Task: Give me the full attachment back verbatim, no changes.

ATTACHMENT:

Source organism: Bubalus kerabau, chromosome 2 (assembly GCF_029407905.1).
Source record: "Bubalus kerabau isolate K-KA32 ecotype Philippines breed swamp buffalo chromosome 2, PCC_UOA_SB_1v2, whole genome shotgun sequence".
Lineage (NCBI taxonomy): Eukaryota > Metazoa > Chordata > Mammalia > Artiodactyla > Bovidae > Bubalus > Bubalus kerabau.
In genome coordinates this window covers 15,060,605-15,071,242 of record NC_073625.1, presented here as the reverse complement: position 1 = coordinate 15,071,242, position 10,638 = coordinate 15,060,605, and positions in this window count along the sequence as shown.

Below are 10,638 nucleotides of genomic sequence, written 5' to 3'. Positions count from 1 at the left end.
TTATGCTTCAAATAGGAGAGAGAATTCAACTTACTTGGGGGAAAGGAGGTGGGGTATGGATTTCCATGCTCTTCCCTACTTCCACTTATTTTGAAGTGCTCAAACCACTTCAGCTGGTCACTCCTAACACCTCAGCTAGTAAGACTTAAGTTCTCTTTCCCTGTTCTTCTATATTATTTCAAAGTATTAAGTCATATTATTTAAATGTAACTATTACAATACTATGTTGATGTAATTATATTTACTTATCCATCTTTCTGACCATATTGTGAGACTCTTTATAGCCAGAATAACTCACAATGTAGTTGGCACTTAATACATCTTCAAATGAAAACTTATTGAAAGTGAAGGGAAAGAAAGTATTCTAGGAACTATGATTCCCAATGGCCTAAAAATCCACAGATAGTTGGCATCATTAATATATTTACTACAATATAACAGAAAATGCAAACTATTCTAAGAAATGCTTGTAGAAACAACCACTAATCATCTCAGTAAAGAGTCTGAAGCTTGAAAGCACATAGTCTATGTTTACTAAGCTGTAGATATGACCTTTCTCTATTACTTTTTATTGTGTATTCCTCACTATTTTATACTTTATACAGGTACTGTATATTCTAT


Source organism: Bubalus kerabau, chromosome 2 (assembly GCF_029407905.1).
Source record: "Bubalus kerabau isolate K-KA32 ecotype Philippines breed swamp buffalo chromosome 2, PCC_UOA_SB_1v2, whole genome shotgun sequence".
Lineage (NCBI taxonomy): Eukaryota > Metazoa > Chordata > Mammalia > Artiodactyla > Bovidae > Bubalus > Bubalus kerabau.
In genome coordinates this window covers 15,060,605-15,071,242 of record NC_073625.1, presented here as the reverse complement: position 1 = coordinate 15,071,242, position 10,638 = coordinate 15,060,605, and positions in this window count along the sequence as shown.

Below are 10,638 nucleotides of genomic sequence, written 5' to 3'. Positions count from 1 at the left end.
TTATGCTTCAAATAGGAGAGAGAATTCAACTTACTTGGGGGAAAGGAGGTGGGGTATGGATTTCCATGCTCTTCCCTACTTCCACTTATTTTGAAGTGCTCAAACCACTTCAGCTGGTCACTCCTAACACCTCAGCTAGTAAGACTTAAGTTCTCTTTCCCTGTTCTTCTATATTATTTCAAAGTATTAAGTCATATTATTTAAATGTAACTATTACAATACTATGTTGATGTAATTATATTTACTTATCCATCTTTCTGACCATATTGTGAGACTCTTTATAGCCAGAATAACTCACAATGTAGTTGGCACTTAATACATCTTCAAATGAAAACTTATTGAAAGTGAAGGGAAAGAAAGTATTCTAGGAACTATGATTCCCAATGGCCTAAAAATCCACAGATAGTTGGCATCATTAATATATTTACTACAATATAACAGAAAATGCAAACTATTCTAAGAAATGCTTGTAGAAACAACCACTAATCATCTCAGTAAAGAGTCTGAAGCTTGAAAGCACATAGTCTATGTTTACTAAGCTGTAGATATGACCTTTCTCTATTACTTTTTATTGTGTATTCCTCACTATTTTATACTTTATACAGGTACTGTATATTCTAT